“We’ve had a few hiccups. Part of it is just due to people not changing their addresses in time or people not going to the right precincts,” Fitzpatrick said. “Because this is a presidential election, it’s been amplified.”

He said he understood how it was an inconvenience for voters on Election Day.

“I understand their frustration, but the process for changing addresses is slow. If they have not done it previously, then they had to just bear with us until we could get it done.”

Voting troubles in the county included an issue with a particular ballot style at the Hobkirk’s Hill precinct and lines at Lugoff No. 2 located at Lugoff Middle School.

City resident Gil Holmes encountered the issue at the Hobkirk Hill’s precinct -- a consolidation of former Camden Nos. 3 and 4 -- explaining voters were told to wait.

“As I understand it, this ‘5’ number is our ballot style and this particular one is not pulling up. So if you have the ‘5,’ the city ballot is not going to come up at all,” Holmes said. “We were able to vote for the national and county, but the city was not coming up. They have told us to wait. We can go to voter registration to vote or wait here,” Holmes said Tuesday morning.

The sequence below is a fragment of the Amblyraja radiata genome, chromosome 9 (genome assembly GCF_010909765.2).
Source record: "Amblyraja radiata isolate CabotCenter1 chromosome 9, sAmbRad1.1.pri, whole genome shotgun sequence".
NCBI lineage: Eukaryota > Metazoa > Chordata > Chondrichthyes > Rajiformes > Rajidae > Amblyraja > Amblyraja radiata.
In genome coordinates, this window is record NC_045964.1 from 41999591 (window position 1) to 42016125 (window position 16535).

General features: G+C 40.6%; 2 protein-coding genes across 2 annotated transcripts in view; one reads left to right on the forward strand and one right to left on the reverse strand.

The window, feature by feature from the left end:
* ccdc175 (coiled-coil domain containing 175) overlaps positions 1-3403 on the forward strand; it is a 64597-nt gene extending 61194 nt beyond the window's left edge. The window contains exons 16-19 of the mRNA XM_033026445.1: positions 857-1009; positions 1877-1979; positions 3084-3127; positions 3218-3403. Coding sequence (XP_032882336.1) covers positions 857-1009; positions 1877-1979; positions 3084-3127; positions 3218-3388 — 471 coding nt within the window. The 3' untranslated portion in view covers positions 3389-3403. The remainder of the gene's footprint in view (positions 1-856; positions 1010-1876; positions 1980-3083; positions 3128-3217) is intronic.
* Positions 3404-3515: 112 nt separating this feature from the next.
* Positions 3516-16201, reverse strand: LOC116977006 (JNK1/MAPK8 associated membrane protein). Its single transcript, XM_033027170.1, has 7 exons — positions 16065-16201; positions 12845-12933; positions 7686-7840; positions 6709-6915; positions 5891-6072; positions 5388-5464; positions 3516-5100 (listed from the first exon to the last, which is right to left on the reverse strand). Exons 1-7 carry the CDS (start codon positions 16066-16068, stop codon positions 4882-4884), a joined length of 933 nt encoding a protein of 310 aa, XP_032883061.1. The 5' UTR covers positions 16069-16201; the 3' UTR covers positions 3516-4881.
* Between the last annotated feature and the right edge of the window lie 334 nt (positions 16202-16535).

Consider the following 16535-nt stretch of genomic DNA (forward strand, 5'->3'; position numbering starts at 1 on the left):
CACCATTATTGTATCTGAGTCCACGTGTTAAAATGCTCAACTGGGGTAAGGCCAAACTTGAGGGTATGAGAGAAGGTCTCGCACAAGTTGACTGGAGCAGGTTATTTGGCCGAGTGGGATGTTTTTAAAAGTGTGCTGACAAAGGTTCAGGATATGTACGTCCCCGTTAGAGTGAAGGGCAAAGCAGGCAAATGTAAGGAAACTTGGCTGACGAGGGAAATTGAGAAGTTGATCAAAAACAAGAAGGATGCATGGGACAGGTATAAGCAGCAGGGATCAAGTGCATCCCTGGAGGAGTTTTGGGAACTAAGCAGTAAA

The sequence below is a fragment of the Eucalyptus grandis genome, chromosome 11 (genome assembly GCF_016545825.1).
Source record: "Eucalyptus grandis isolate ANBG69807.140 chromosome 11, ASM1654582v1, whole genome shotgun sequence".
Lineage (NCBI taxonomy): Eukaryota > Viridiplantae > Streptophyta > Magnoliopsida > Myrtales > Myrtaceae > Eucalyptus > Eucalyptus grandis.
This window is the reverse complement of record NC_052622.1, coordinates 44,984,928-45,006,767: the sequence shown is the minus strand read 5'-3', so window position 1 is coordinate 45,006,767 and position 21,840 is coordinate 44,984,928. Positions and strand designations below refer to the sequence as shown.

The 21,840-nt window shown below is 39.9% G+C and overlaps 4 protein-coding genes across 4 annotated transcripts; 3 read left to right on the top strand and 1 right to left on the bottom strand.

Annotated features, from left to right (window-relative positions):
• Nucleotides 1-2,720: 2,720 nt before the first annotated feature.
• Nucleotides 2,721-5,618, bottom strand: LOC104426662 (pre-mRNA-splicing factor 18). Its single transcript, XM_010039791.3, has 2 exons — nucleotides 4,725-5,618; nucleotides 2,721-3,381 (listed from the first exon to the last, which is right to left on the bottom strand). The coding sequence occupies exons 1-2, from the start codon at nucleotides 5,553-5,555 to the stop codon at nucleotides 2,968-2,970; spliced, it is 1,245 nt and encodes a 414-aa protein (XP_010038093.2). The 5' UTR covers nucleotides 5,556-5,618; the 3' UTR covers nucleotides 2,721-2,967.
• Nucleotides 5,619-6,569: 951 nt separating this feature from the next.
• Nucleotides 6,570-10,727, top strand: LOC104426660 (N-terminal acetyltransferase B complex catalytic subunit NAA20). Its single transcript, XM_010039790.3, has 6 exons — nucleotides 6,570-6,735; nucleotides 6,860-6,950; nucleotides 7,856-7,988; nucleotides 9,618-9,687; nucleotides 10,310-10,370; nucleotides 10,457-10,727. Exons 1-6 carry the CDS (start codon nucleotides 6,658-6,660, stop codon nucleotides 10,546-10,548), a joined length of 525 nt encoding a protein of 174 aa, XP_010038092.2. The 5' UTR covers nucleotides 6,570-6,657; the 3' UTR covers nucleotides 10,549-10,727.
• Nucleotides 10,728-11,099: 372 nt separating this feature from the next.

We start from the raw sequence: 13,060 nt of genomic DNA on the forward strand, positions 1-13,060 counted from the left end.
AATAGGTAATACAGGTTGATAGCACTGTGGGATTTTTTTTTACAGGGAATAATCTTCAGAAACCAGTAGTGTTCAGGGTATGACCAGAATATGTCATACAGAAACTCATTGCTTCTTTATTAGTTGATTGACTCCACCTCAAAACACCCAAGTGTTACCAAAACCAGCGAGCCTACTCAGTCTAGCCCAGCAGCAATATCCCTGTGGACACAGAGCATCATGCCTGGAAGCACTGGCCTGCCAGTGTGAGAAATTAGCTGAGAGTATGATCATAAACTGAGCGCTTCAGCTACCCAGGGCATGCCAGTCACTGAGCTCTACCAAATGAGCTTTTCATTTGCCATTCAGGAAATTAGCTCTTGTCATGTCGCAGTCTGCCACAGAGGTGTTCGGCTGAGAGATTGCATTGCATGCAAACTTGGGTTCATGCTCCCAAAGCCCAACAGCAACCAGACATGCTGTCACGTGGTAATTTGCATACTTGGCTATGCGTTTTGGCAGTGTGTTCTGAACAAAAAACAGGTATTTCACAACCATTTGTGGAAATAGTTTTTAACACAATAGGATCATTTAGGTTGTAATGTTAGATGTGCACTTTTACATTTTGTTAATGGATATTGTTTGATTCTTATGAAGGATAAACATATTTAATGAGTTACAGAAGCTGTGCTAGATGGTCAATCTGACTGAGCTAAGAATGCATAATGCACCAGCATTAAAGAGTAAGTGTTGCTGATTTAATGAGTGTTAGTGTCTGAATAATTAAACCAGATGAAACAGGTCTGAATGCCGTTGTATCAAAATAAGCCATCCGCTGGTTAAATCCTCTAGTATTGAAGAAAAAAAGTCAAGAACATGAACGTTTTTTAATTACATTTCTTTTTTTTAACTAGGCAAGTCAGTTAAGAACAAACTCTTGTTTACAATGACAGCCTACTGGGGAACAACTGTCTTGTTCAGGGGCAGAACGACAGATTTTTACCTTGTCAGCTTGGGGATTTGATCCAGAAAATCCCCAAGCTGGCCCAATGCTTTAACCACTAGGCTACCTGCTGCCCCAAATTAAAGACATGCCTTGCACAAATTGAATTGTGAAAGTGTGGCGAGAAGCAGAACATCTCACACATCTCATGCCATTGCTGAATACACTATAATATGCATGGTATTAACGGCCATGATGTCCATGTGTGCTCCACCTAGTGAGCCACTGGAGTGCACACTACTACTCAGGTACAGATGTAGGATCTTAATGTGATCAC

Voter Joanna Heaton had a similar account of the problem, explaining, “we voted for the state and county, but not for the city. There were no paper ballots available for the city, so we are waiting now.”

According to a poll worker who did not want to be identified, approximately 10 individuals waited at the precinct until the problem was corrected by an election commission rover. Rovers travel to various polling locations throughout the county to assess and assist with problems relating to the election process.